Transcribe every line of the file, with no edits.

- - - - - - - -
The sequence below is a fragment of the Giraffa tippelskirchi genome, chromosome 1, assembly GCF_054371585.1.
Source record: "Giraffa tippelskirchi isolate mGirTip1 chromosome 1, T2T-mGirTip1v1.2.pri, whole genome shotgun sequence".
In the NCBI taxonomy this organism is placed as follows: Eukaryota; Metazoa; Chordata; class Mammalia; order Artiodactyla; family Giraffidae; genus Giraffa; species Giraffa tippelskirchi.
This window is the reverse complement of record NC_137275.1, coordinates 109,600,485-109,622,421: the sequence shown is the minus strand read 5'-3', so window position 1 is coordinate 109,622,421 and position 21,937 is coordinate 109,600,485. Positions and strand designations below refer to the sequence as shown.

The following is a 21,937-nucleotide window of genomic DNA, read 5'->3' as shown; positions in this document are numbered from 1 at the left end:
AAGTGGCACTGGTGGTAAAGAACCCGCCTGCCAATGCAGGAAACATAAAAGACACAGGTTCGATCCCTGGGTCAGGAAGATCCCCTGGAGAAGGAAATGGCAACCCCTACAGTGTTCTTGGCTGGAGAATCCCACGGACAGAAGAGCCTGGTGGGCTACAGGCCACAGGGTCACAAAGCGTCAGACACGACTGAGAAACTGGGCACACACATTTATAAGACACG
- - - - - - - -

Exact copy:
The sequence below is a fragment of the Giraffa tippelskirchi genome, chromosome 1, assembly GCF_054371585.1.
Source record: "Giraffa tippelskirchi isolate mGirTip1 chromosome 1, T2T-mGirTip1v1.2.pri, whole genome shotgun sequence".
In the NCBI taxonomy this organism is placed as follows: Eukaryota; Metazoa; Chordata; class Mammalia; order Artiodactyla; family Giraffidae; genus Giraffa; species Giraffa tippelskirchi.
This window is the reverse complement of record NC_137275.1, coordinates 109,600,485-109,622,421: the sequence shown is the minus strand read 5'-3', so window position 1 is coordinate 109,622,421 and position 21,937 is coordinate 109,600,485. Positions and strand designations below refer to the sequence as shown.

The following is a 21,937-nucleotide window of genomic DNA, read 5'->3' as shown; positions in this document are numbered from 1 at the left end:
AAGTGGCACTGGTGGTAAAGAACCCGCCTGCCAATGCAGGAAACATAAAAGACACAGGTTCGATCCCTGGGTCAGGAAGATCCCCTGGAGAAGGAAATGGCAACCCCTACAGTGTTCTTGGCTGGAGAATCCCACGGACAGAAGAGCCTGGTGGGCTACAGGCCACAGGGTCACAAAGCGTCAGACACGACTGAGAAACTGGGCACACACATTTATAAGACACG